Progress of reactors detailed

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SHELL BLUFF, Ga. --- Despite a rainy autumn, construction crews continue to cut deeper into Burke County's sandy soil to prepare for a project that will make Plant Vogtle the first U.S. nuclear site with four commercial reactors.

"At this point, we have 76 months until the first new reactor will start up," said Beth Thomas, a spokeswoman for Southern Nuclear, the plant's parent company.

Vogtle's existing units 1 and 2, which went online in the late 1980s, will be supplemented with two new reactors scheduled to go online in 2016 and 2017 if permitting and construction go according to schedule, she told visitors during a media tour Thursday.

The 42-acre construction zone has bustled with activity since August, when the Nuclear Regulatory Commission issued an Early Site Permit allowing limited work to be performed. Crews are working 20 hours a day, seven days a week, to move almost 4 million cubic yards of dirt in preparation for above-ground construction that could begin in 2011 or 2012.

The ambitious schedule would put Vogtle ahead of similar nuclear projects in Illinois, Virginia and Mississippi and would make it the first U.S. site with four commercial nuclear power reactors. Currently, the Palo Verde plant in Arizona, with three units, has the most reactors on a single U.S. site.

As part of the expansion, company officials are re-examining emergency preparedness and security programs at the site.

Clint Hartfield, Vogtle's emergency planning coordinator, said the existing emergency planning zone, which extends in a 10-mile radius from the plant, will remain intact once the additional units are online. Residents within that circle are issued a special radio that can be activated in an emergency.

Security within the site is always being re-examined and strengthened, he said.

On Thursday, for example, convoys of 18-wheelers arrived at the plant hauling preformed concrete barriers that will be installed around the containment buildings and other sensitive areas around units 1 and 2.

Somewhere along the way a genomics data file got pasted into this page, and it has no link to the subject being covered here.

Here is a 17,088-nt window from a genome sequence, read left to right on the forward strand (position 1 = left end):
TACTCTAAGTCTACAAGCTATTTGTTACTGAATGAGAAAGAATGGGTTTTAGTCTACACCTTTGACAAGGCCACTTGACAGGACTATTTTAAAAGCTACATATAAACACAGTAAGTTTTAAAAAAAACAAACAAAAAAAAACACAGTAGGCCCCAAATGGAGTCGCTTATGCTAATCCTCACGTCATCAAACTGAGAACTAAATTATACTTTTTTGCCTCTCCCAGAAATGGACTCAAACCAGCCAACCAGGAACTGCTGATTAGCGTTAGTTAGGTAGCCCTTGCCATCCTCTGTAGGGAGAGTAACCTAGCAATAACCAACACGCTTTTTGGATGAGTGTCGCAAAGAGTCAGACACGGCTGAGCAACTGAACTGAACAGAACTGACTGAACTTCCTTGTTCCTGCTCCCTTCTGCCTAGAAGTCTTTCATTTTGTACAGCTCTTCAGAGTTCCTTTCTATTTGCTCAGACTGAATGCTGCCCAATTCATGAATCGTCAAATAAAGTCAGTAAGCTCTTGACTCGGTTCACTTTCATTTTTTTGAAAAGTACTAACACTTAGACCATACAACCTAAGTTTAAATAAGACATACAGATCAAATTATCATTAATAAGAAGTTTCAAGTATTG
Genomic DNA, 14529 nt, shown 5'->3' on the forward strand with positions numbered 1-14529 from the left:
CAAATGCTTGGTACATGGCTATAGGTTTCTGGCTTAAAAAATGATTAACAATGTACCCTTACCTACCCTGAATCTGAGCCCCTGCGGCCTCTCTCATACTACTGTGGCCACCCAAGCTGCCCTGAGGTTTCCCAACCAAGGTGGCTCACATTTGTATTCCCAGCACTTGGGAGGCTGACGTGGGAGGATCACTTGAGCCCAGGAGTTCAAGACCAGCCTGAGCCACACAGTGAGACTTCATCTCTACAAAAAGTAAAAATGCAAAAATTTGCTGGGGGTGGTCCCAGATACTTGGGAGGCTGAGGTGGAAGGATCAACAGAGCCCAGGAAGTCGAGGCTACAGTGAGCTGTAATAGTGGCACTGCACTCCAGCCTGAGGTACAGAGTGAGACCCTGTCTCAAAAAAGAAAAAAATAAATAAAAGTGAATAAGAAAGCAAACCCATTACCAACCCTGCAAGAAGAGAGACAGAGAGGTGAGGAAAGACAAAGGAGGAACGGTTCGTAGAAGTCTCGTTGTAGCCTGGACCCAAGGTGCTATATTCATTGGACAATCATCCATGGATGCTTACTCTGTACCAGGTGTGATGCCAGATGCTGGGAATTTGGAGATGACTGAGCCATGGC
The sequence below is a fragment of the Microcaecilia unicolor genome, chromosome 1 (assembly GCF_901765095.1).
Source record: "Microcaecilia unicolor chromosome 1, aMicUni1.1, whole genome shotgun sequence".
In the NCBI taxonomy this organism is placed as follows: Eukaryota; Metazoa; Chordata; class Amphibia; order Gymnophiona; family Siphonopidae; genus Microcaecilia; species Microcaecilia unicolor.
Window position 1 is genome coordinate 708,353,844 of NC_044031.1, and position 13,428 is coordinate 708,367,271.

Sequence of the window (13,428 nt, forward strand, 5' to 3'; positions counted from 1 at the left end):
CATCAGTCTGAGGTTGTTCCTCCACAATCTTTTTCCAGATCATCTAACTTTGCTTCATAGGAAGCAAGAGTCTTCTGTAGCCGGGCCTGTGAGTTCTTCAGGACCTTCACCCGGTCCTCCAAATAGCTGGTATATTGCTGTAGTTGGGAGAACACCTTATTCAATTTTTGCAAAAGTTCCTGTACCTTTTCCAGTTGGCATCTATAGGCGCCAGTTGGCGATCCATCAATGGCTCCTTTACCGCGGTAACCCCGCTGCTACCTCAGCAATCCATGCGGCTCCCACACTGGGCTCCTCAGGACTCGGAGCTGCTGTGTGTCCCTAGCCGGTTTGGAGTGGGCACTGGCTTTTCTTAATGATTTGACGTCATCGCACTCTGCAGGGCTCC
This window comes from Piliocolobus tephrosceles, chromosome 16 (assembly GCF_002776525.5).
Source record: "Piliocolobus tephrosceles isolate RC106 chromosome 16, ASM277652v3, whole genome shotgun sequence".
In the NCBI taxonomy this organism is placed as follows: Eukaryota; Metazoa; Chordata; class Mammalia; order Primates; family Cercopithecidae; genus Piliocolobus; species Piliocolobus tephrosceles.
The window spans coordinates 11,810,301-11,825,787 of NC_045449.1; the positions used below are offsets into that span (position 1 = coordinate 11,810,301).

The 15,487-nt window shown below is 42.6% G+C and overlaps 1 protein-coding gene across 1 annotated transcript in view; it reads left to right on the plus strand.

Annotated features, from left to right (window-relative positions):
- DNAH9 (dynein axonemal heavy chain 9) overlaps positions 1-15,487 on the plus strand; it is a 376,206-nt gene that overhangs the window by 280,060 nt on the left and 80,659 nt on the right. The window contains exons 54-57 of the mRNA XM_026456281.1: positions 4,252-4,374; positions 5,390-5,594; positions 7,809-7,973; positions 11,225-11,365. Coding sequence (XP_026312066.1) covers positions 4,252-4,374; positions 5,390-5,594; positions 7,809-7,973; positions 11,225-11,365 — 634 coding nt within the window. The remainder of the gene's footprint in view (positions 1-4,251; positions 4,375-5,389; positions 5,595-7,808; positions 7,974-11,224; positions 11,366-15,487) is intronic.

As part of the licensing process for the new units, a series of emergency drills and exercises will be scheduled, including a May 19 event that will be monitored and graded by the NRC and Federal Emergency Management Agency.

The site preparation work under way involved about 320 workers in September. That work force has grown to more than 600. At the peak of construction in 2013-14, more than 3,000 workers are expected to be at the site.

Reach Rob Pavey at 868-1222, ext. 119, or

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SCEagle Eye
SCEagle Eye 12/18/09 - 11:42 am
There is a lot of key

There is a lot of key information left out of this article and the path ahead for this project isn't all clear:
1) the Westinghouse AP1000 design is a long ways from being licensed & was recently revealed by the NRC to have design flaws, 2) the Vogtle project is years away from having a construction & operating license by the NRC and that license is, in part, dependent on the status of the reactor design & 3) there is no sign that Wall Street is going to loan billions for costly and risky nuclear projects. So, the prudency of this project is up in the air. Other than those "minor" details all is well!

ColdBeerBoiledPeanuts 12/18/09 - 12:59 pm
It seems that the Eagle Eye

It seems that the Eagle Eye has become clouded with fiction rather than facts. I wonder if he assisted Al Gore in inventing the internet?

specialist 12/18/09 - 06:50 pm
Imigine if the clown in the

Imigine if the clown in the white house and congress had invested all those billions into a crash program to build 50 nuclear plants all around the country, how that would have satisfied the oil demand and the emission situation all in one fell swoop!

UncleStrom 12/18/09 - 06:56 pm
You know it's bad when the

You know it's bad when the French and Arab (not Persian Iran) realize that nuclear power is the way to go, then go ahead and do it. OPEC nations are building reactors, what does that tell ya?

KSL 12/18/09 - 08:31 pm
Tells me that many Americans

Tells me that many Americans are stupid.

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